Mobile phone and Internet use, especially specific uses of social media, were found to have a positive relationship to network size and diversity. In discussing these trends, we speculate that specific social media provide for a “pervasive awareness” within personal networks that has increased the specialization of close ties. We argue that this same pervasive awareness provides for heightened surveillance of network members, the result of which is a higher level of perceived diversity within networks based on metrics that include political affiliation. (source)
The myth of the flat network:
“About 2 percent of those who start discussion threads attract about 50 percent of the replies,” said study author Itai Himelboim, assistant professor in the UGA Grady College of Journalism and Mass Communication. “So although we have this wide range and diversity of sources, only a few of them are actually attracting attention.” (source)
The Majority Illusion: “In some cases, the structure of the underlying social network can dramatically skew an individual’s local observations, making a behavior appear far more common locally than it is globally. We trace the origins of this phenomenon, which we call “the majority illusion,” to the friendship paradox in social networks. As a result of this paradox, a behavior that is globally rare may be systematically overrepresented in the local neighborhoods of many people, i.e., among their friends. Thus, the “majority illusion” may facilitate the spread of social contagions in networks and also explain why systematic biases in social perceptions, for example, of risky behavior, arise. Using synthetic and real-world networks, we explore how the “majority illusion” depends on network structure and develop a statistical model to calculate its magnitude in a network.” [arXiv]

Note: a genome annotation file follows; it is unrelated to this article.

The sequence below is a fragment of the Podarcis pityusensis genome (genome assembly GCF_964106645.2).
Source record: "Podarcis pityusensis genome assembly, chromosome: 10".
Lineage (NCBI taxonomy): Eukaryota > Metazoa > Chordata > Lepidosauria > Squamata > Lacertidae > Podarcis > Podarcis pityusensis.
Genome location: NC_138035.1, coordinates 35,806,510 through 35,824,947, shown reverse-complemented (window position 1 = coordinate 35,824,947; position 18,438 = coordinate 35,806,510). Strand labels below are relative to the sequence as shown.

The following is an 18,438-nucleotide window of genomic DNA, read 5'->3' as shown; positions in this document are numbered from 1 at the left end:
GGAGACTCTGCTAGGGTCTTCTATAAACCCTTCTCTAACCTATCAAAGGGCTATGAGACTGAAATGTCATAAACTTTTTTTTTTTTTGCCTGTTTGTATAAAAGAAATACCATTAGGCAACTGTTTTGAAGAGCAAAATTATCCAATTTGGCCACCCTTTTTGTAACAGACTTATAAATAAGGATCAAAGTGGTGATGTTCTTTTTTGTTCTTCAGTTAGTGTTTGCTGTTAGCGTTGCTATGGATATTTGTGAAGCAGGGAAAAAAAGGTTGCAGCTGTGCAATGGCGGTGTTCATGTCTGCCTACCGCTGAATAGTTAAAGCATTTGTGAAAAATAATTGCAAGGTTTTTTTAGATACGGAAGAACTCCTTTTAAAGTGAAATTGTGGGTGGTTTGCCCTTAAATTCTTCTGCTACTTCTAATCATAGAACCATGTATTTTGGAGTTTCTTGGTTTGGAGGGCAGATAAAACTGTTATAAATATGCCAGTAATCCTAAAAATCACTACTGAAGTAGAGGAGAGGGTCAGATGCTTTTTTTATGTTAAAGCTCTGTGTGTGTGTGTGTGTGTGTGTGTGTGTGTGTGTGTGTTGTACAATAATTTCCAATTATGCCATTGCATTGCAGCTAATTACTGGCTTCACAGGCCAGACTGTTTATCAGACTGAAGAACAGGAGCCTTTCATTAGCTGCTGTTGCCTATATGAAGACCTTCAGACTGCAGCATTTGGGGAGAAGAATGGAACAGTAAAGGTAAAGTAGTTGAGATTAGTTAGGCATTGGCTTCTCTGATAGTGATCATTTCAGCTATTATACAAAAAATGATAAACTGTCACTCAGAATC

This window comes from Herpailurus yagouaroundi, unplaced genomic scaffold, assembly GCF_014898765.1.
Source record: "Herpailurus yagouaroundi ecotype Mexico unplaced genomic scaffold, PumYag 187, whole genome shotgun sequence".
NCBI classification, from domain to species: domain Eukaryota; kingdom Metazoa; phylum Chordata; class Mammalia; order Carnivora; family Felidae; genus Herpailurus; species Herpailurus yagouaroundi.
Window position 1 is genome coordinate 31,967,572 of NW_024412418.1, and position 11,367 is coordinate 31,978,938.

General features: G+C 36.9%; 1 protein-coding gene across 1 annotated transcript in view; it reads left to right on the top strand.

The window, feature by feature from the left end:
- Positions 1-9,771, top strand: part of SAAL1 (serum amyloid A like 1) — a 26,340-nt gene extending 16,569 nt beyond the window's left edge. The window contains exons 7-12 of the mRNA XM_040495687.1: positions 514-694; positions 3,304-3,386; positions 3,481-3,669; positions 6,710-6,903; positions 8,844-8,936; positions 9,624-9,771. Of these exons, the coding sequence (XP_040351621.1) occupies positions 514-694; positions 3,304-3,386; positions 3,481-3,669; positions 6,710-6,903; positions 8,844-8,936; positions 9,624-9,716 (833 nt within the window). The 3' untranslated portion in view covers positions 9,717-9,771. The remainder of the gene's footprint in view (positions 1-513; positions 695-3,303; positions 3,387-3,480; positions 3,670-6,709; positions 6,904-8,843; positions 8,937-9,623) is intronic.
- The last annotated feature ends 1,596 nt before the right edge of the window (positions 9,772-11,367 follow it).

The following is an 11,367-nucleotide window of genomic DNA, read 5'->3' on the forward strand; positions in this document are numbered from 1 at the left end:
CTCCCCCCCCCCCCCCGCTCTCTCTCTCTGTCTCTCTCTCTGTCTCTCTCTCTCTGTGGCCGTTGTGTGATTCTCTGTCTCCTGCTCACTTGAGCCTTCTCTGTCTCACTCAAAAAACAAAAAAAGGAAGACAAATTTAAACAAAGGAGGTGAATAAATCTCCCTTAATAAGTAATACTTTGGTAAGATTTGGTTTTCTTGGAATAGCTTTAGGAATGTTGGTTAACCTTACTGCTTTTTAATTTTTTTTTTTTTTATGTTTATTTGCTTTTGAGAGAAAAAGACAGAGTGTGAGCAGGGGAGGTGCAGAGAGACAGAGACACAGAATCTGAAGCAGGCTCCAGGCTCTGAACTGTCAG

From Jan 2015 to Feb 2017, the most prolific 0.01% and 0.1% of reddit commenters wrote 3% and 12% of all comments respectively [OC]
The 90-9-1 rule is a rule of thumb for internet communities: 90% of people lurk, 9% contribute a little, 1% do most of the work. It is true on Reddit, where 25% of the most popular subreddits are administered by four people; on Wikipedia (77% is written by 1% of users!) & others. [source]
10 percent of Twitter users create 80 percent of tweets, study finds. [source]
I did find the numbers quite startling. In July, NPR.org recorded nearly 33 million unique users, and 491,000 comments. But those comments came from just 19,400 commenters, Montgomery said. That’s 0.06 percent of users who are commenting, a number that has stayed steady through 2016.